In contrast, while Hanson Robotics is a leader in human-like characteristics for androids, Boston Dynamics appears to concentrate on quadrupedal and bipedal locomotion, with the view to producing autonomous four-legged “pack animals” and two-legged androids. The former, called Big Dog, can outrun a normal human.

In videos at the company website, the sure-footed ability of Big Dog is nothing short of astounding, especially on ice, even at this stage of development. One of the bipeds, Petman, shows good balance on a treadmill but there is no information yet on how it fares on rough terrain, on ice, through water etc. Perhaps the field testing for the other biped, Atlas, later this year (2013) will include such aspects. The military application of such robots is obvious; but, there are other, equally obvious possibilities.

Companies such as those are the now and unavoidable future. Over time, I’ll research all such companies, globally. In the process, it’s with some satisfaction that I’ve discovered others who are just as concerned as I am about the rise of the machines – if you’ll pardon the hyperbole – and particularly the development of perfect androids. The above links provide further information in that regard.

Moreover, if you’ve been following this blog, then you know I’m not prejudiced towards the idea of androids per se. Though I think it’s crucial that humanity maintains its distance from robots when it comes to physical appearance: in this context, this matter truly is a case of Us and Them.

Not in competition, but in a mutually beneficial association and with the understanding and knowledge that real humans always assume the dominant role in the human-android nexus. To do otherwise is to court disaster in many forms at some future date. However, I don’t mean that androids should be programmed to regard humanity as infallible; obviously, we are not.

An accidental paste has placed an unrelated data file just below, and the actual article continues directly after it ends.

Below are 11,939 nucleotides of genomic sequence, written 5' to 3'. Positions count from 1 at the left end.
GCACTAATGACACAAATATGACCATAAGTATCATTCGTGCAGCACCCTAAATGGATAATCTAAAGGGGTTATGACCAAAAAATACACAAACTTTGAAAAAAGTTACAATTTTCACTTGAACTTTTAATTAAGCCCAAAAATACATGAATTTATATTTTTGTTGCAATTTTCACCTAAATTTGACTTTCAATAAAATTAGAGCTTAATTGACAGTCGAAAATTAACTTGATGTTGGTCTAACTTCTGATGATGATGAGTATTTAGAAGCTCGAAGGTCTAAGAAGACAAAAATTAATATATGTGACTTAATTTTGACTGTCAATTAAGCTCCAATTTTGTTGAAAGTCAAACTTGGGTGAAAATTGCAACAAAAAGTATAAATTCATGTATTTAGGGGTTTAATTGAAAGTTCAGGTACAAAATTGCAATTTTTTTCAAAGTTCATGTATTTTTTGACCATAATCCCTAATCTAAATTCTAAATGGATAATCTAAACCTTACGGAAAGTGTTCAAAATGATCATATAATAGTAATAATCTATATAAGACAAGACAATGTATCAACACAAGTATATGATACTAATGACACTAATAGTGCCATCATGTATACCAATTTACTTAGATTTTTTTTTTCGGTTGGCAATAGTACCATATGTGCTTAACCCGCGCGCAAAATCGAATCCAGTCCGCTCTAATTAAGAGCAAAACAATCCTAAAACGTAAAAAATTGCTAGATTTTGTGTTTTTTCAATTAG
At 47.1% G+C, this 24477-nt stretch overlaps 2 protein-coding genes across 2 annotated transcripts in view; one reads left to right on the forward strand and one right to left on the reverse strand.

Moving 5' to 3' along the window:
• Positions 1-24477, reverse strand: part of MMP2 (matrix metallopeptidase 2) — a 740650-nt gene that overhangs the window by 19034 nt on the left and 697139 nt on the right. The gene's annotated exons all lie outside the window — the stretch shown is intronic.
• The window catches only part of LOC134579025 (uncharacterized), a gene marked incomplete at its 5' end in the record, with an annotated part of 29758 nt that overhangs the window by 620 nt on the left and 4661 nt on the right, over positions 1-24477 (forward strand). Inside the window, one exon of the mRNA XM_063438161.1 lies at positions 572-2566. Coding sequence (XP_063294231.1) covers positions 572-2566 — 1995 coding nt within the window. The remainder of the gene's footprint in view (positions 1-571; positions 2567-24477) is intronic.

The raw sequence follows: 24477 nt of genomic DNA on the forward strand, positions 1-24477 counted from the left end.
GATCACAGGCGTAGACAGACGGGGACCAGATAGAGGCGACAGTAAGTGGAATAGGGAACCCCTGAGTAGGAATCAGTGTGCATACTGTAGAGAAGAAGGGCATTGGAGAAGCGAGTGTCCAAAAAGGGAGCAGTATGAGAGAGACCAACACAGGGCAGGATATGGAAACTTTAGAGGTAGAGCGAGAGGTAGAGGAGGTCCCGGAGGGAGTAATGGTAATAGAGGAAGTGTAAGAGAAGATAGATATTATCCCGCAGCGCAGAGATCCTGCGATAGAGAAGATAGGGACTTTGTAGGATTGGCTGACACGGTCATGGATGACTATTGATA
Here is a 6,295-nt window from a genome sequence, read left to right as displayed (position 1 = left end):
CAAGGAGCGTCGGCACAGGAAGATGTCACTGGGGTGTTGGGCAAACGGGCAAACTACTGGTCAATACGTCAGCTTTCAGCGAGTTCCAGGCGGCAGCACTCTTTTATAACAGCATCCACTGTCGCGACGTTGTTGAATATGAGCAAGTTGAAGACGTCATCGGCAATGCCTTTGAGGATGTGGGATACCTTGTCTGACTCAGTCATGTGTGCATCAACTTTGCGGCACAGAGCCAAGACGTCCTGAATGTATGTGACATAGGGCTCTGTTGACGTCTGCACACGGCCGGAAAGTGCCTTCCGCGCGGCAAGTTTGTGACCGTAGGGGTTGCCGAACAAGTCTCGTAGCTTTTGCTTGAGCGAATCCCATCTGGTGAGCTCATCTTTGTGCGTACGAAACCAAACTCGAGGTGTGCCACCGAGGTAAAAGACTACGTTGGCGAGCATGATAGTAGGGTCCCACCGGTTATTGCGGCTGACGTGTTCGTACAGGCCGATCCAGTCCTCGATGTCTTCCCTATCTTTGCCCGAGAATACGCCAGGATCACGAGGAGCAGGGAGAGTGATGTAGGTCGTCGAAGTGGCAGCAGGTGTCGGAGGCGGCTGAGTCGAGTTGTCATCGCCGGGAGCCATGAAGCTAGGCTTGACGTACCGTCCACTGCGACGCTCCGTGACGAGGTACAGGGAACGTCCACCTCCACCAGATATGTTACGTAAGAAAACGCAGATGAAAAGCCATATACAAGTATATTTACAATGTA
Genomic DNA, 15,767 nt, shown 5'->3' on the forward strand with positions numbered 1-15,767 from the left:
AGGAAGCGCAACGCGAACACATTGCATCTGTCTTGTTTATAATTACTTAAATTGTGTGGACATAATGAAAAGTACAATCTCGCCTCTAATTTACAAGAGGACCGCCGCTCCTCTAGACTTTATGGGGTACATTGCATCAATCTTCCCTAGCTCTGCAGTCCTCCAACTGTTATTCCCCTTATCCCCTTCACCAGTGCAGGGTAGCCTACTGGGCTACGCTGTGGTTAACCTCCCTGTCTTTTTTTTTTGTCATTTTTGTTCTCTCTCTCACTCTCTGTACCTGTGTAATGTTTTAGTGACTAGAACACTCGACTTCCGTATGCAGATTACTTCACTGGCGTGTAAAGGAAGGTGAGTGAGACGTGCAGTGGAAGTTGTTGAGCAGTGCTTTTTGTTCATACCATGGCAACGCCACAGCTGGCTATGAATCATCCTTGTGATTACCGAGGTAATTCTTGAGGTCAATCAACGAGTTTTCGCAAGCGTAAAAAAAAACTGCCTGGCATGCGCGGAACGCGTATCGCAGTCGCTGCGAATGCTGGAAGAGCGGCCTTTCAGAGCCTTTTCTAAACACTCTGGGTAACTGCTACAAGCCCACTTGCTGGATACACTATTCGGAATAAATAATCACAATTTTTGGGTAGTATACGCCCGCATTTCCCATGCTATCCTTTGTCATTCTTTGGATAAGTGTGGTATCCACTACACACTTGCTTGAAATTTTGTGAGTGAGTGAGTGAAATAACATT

The crucial point within my argument is this: all robot software includes built-in rules, according to the functions each machine performs. For example, a future robot fire-fighter would have sets of rules governing its use of equipment to put out fires, rescue humans, treat wounded/burn victims and so on. A robot doctor would have even more complex sets of rules. Androids acting as police, should that ever come to pass (and I hope not), would necessitate even more complexity.

Regardless of the application specific software, though, all developers and manufacturers must ensure that all machines – android or otherwise – must be programmed to conform to the Three Laws of Robotics. That should not present any problem to any relevant company – other than the difficulty of getting the software right. And that’s a prodigious issue for developers because they would know only too well the difficulty of developing perfect, bug-free software.

For example, in all of my forty-seven years dealing with computers and programs, I’ve not encountered any complex program that’s bug free. The more complex, the more risk of bugs: that’s the reality, that’s the challenge, that’s the danger.

In the final analysis, though, it’s obviously in the company’s interest to get the software/firmware right: any product sold to the consumer must be certified as safe to use, in theory and practice. And that’s the catch: otherwise the consumer will go to the competition – arguably the worst fate for any company and as it should be, evermore.